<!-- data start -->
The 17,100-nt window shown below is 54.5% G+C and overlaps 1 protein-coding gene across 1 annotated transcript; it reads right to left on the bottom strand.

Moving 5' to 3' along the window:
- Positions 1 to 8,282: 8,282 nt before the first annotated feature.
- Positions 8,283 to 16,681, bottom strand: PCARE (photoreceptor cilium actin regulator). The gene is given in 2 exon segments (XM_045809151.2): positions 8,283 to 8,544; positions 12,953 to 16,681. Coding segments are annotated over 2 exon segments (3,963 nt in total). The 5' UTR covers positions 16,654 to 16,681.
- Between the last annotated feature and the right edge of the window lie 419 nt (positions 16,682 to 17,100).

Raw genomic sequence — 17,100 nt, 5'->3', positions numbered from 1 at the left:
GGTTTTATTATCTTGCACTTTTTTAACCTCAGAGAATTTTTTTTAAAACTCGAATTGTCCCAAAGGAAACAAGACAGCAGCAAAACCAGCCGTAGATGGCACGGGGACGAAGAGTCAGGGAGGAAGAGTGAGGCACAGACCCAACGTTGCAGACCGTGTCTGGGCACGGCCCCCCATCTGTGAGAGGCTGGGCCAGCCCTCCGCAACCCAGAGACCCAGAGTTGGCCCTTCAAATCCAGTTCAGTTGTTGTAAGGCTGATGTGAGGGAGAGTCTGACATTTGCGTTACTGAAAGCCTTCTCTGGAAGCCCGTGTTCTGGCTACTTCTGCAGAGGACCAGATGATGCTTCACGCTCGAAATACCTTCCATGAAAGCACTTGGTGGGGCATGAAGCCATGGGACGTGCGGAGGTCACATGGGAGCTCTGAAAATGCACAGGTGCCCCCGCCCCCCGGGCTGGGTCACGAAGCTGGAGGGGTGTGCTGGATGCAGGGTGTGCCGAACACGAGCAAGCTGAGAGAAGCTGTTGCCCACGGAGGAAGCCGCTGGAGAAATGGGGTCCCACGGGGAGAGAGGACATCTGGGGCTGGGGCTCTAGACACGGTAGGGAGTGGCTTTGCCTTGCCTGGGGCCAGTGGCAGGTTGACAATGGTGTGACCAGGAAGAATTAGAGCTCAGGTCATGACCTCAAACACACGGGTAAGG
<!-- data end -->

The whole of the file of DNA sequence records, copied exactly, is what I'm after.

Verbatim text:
The 17,100-nt window shown below is 54.5% G+C and overlaps 1 protein-coding gene across 1 annotated transcript; it reads right to left on the bottom strand.

Moving 5' to 3' along the window:
- Positions 1 to 8,282: 8,282 nt before the first annotated feature.
- Positions 8,283 to 16,681, bottom strand: PCARE (photoreceptor cilium actin regulator). The gene is given in 2 exon segments (XM_045809151.2): positions 8,283 to 8,544; positions 12,953 to 16,681. Coding segments are annotated over 2 exon segments (3,963 nt in total). The 5' UTR covers positions 16,654 to 16,681.
- Between the last annotated feature and the right edge of the window lie 419 nt (positions 16,682 to 17,100).

Raw genomic sequence — 17,100 nt, 5'->3', positions numbered from 1 at the left:
GGTTTTATTATCTTGCACTTTTTTAACCTCAGAGAATTTTTTTTAAAACTCGAATTGTCCCAAAGGAAACAAGACAGCAGCAAAACCAGCCGTAGATGGCACGGGGACGAAGAGTCAGGGAGGAAGAGTGAGGCACAGACCCAACGTTGCAGACCGTGTCTGGGCACGGCCCCCCATCTGTGAGAGGCTGGGCCAGCCCTCCGCAACCCAGAGACCCAGAGTTGGCCCTTCAAATCCAGTTCAGTTGTTGTAAGGCTGATGTGAGGGAGAGTCTGACATTTGCGTTACTGAAAGCCTTCTCTGGAAGCCCGTGTTCTGGCTACTTCTGCAGAGGACCAGATGATGCTTCACGCTCGAAATACCTTCCATGAAAGCACTTGGTGGGGCATGAAGCCATGGGACGTGCGGAGGTCACATGGGAGCTCTGAAAATGCACAGGTGCCCCCGCCCCCCGGGCTGGGTCACGAAGCTGGAGGGGTGTGCTGGATGCAGGGTGTGCCGAACACGAGCAAGCTGAGAGAAGCTGTTGCCCACGGAGGAAGCCGCTGGAGAAATGGGGTCCCACGGGGAGAGAGGACATCTGGGGCTGGGGCTCTAGACACGGTAGGGAGTGGCTTTGCCTTGCCTGGGGCCAGTGGCAGGTTGACAATGGTGTGACCAGGAAGAATTAGAGCTCAGGTCATGACCTCAAACACACGGGTAAGG